“The genesis would be, on the one hand, the United Nations Declaration on the Rights of Indigenous Peoples and, on the other hand, there is the Truth and Reconciliation Commission,” he said.
The UN statement makes reference to economic rights several times, while the TRC’s Call to Action 92 urges the business world to adopt the UN statement as “a framework for reconciliation.”
But no one actually uses the phrase “economic reconciliation.” A review of Canada’s major dailies suggests that the term gained usage about 10 years ago, following the landmark Supreme Court of Canada Tsilhqot’in decision of 2014.
In that ruling, the Tsilhqot’in became the first indigenous nation to obtain a Canadian judicial declaration of aboriginal title to their territory. The Globe and Mail reported on it with the headline: “Supreme Court ruling on native land claims raises uncertainty over pipelines.”
The document also quoted British Columbia Business Council Chairman Greg D’Avignon with a proposed solution: “The British Columbia government has a significant number of economic reconciliation tools, including revenue sharing.”
Economic reconciliation today
Nine years later, it remains to be seen if economic reconciliation is just another political promise that is cheap to make, easy to break, or something else.
Promising First Nations economic reconciliation without promising control over land at least equal in authority to Crown governments is “a lot like saying ‘We’re going to pay our slaves better,'” said indigenous rights lawyer Kate Kempton.
Kempton, with the law firm Woodward and Company, represents a coalition of Treaty 9 First Nations challenging the provincial-federal mining agenda in northern Ontario, particularly in the mineral-rich region of the Ring of Fire.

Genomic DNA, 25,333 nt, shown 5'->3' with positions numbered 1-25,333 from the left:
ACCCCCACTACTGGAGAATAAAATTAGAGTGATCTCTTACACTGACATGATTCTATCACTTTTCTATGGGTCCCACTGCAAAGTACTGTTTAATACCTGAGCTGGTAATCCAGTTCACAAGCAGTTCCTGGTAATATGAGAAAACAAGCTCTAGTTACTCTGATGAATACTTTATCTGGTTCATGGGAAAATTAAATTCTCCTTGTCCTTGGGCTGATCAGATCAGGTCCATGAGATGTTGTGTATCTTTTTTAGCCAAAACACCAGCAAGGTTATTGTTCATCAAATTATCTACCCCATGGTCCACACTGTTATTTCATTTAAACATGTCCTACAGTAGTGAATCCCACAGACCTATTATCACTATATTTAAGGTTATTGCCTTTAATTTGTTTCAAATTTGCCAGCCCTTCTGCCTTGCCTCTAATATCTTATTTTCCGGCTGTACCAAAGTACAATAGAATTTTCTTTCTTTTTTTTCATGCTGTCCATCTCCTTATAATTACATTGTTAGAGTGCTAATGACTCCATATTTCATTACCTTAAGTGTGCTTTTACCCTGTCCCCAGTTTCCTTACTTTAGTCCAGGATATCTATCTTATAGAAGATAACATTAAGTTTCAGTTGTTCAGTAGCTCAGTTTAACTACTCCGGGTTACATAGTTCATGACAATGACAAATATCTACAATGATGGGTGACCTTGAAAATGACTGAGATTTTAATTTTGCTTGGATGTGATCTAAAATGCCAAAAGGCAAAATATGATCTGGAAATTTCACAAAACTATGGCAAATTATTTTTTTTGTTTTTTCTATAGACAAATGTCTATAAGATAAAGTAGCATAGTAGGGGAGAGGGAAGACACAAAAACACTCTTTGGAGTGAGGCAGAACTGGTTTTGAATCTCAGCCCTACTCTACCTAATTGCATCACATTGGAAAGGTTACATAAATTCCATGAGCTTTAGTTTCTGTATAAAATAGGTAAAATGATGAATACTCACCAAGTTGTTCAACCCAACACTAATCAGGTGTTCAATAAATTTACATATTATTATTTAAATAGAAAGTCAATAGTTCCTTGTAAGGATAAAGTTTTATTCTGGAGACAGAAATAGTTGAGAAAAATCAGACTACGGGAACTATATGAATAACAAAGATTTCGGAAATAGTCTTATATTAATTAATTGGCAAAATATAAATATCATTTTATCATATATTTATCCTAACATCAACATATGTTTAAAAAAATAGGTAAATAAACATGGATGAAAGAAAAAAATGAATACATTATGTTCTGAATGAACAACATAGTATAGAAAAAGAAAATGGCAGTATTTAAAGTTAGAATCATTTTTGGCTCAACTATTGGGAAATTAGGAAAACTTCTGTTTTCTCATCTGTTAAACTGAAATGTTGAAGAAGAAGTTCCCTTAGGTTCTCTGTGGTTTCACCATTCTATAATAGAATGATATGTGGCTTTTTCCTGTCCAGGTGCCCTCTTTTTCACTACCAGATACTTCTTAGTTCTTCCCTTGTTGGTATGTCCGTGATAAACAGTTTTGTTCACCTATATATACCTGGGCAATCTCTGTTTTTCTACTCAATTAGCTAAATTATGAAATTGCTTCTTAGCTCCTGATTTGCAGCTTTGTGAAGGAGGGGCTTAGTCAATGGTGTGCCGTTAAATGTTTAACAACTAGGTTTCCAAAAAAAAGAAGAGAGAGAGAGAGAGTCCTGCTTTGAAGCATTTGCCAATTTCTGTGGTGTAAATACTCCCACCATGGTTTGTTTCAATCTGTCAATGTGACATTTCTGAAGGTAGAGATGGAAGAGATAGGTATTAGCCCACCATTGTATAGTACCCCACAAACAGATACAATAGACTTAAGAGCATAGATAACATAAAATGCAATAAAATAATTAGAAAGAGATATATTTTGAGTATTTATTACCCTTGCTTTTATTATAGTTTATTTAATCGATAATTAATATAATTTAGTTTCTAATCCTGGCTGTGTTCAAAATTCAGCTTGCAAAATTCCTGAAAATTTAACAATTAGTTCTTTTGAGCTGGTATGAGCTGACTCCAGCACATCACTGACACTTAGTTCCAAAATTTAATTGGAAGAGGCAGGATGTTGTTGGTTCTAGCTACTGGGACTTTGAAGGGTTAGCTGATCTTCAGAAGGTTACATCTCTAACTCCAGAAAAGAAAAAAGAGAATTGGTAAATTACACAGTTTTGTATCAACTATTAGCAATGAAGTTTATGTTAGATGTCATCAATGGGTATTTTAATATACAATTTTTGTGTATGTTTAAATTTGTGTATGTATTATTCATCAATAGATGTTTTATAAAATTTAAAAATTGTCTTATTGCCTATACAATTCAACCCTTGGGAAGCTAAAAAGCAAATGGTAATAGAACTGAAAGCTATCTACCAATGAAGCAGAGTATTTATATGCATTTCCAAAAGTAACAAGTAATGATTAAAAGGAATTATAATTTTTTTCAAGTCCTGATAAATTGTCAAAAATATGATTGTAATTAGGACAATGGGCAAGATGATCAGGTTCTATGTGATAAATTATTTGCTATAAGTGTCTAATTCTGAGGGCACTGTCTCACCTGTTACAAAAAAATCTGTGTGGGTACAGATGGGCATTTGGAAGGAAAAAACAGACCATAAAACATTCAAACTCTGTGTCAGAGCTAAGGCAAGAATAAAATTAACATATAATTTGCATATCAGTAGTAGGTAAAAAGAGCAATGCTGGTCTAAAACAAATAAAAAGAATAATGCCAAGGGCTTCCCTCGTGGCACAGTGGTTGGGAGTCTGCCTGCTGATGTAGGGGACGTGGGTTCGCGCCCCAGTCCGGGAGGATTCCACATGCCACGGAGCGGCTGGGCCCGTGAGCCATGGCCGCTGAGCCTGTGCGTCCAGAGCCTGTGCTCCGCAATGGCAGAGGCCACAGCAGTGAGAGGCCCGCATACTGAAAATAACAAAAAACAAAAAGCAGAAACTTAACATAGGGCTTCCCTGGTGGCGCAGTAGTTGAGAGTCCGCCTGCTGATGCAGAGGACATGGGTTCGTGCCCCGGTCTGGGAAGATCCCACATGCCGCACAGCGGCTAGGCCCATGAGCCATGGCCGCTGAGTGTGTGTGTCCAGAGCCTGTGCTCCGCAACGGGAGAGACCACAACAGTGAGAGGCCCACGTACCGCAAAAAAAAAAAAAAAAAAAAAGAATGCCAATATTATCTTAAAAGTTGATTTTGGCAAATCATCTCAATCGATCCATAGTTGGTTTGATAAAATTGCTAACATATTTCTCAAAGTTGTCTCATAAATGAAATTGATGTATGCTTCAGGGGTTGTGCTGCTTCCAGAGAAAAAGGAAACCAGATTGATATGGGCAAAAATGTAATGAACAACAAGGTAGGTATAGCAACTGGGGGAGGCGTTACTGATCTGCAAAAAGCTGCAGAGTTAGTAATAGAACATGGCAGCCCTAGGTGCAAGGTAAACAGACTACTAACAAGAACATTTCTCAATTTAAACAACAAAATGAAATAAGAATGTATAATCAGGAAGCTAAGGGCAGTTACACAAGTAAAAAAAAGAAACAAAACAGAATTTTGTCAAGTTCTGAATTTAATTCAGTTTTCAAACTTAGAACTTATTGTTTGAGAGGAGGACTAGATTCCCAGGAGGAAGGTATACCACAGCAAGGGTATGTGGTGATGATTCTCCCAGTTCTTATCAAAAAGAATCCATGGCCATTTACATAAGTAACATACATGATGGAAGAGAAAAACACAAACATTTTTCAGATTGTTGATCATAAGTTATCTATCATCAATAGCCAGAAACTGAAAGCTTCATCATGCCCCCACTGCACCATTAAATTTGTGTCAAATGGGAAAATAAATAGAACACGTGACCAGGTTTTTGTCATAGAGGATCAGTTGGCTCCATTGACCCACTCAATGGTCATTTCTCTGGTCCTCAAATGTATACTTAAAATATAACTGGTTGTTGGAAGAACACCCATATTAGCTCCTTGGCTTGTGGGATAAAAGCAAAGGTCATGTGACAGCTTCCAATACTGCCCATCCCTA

She said what is presented today as economic reconciliation is just “a Band-Aid on a broken body” unless it acknowledges the full decision-making authority of First Nations over treaty lands.
“In that sense, it doesn’t make sense. It’s worse than not making sense,” he said.
“It’s misdirection and propaganda.”
Kitchenuhmaykoosib Inninuwug, also known as KI or Big Trout Lake, about 600 kilometers north of Thunder Bay, Ontario, is one of the First Nations pressing the fight.
The community is sovereignty-minded, Chief Donny Morris said. He asked what makes First Nations different from other colonized peoples who have regained their autonomy.
“What’s stopping us native Canadians from doing that very concept? One day it could happen,” he said.
“That’s why economic reconciliation should be seen as a full partnership, not just where one party benefits.”
KI and like-minded First Nations will also not be coming to Ottawa for silent advocacy over lunch. They recently held a rally outside Queen’s Park, the seat of the Ontario legislature in Toronto, to confront the Progressive Conservative government of Prime Minister Doug Ford.
It’s a completely different strategy, and KI knows it well. Morris and other KI members were jailed in 2008 after the community blocked mining exploration company Platinex from accessing their traditional territory.
In the midst of the standoff, Platinex sued KI for $10 billion. The First Nation returned the lawsuit, demanding $10 million and an injunction against the company.
Morris acknowledged that this situation—blockades, injunctions, and multimillion-dollar lawsuits—is not an economic reconciliation. It took a lot of stress, time and humiliation to put it down, he said, vowing to make sure it doesn’t happen again.
While his door is open to talks, he said he feels governments are stuck in their policy, unable or unwilling to change. Rather than wait for the Crown to deliver economic reconciliation, First Nations are turning to the courts to demand it.
“We are not doing this out of greed. We are not doing it out of anger. We’re just trying to correct something that was done in the past,” Morris said.
“In the past, we’ve been hurt, lied to, and stolen a lot of things. We just want everything back.”